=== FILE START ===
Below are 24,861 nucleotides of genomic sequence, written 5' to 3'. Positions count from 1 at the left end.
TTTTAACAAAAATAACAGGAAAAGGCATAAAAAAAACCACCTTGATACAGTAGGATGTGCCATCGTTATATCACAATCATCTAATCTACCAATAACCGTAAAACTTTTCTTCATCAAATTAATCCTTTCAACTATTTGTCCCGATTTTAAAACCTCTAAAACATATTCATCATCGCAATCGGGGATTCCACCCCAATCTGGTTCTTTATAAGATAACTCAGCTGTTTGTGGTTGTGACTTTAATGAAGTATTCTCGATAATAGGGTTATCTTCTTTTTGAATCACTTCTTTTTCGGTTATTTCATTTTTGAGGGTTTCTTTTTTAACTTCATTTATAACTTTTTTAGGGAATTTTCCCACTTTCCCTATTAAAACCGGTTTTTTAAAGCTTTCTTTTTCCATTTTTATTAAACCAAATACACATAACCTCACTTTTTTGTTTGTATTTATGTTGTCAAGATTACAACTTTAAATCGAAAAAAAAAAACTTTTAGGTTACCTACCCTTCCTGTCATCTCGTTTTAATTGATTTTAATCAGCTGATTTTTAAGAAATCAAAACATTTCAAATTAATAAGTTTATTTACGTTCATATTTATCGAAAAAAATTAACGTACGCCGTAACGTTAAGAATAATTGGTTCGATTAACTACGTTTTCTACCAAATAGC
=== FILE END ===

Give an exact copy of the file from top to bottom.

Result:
Below are 24,861 nucleotides of genomic sequence, written 5' to 3'. Positions count from 1 at the left end.
TTTTAACAAAAATAACAGGAAAAGGCATAAAAAAAACCACCTTGATACAGTAGGATGTGCCATCGTTATATCACAATCATCTAATCTACCAATAACCGTAAAACTTTTCTTCATCAAATTAATCCTTTCAACTATTTGTCCCGATTTTAAAACCTCTAAAACATATTCATCATCGCAATCGGGGATTCCACCCCAATCTGGTTCTTTATAAGATAACTCAGCTGTTTGTGGTTGTGACTTTAATGAAGTATTCTCGATAATAGGGTTATCTTCTTTTTGAATCACTTCTTTTTCGGTTATTTCATTTTTGAGGGTTTCTTTTTTAACTTCATTTATAACTTTTTTAGGGAATTTTCCCACTTTCCCTATTAAAACCGGTTTTTTAAAGCTTTCTTTTTCCATTTTTATTAAACCAAATACACATAACCTCACTTTTTTGTTTGTATTTATGTTGTCAAGATTACAACTTTAAATCGAAAAAAAAAAACTTTTAGGTTACCTACCCTTCCTGTCATCTCGTTTTAATTGATTTTAATCAGCTGATTTTTAAGAAATCAAAACATTTCAAATTAATAAGTTTATTTACGTTCATATTTATCGAAAAAAATTAACGTACGCCGTAACGTTAAGAATAATTGGTTCGATTAACTACGTTTTCTACCAAATAGC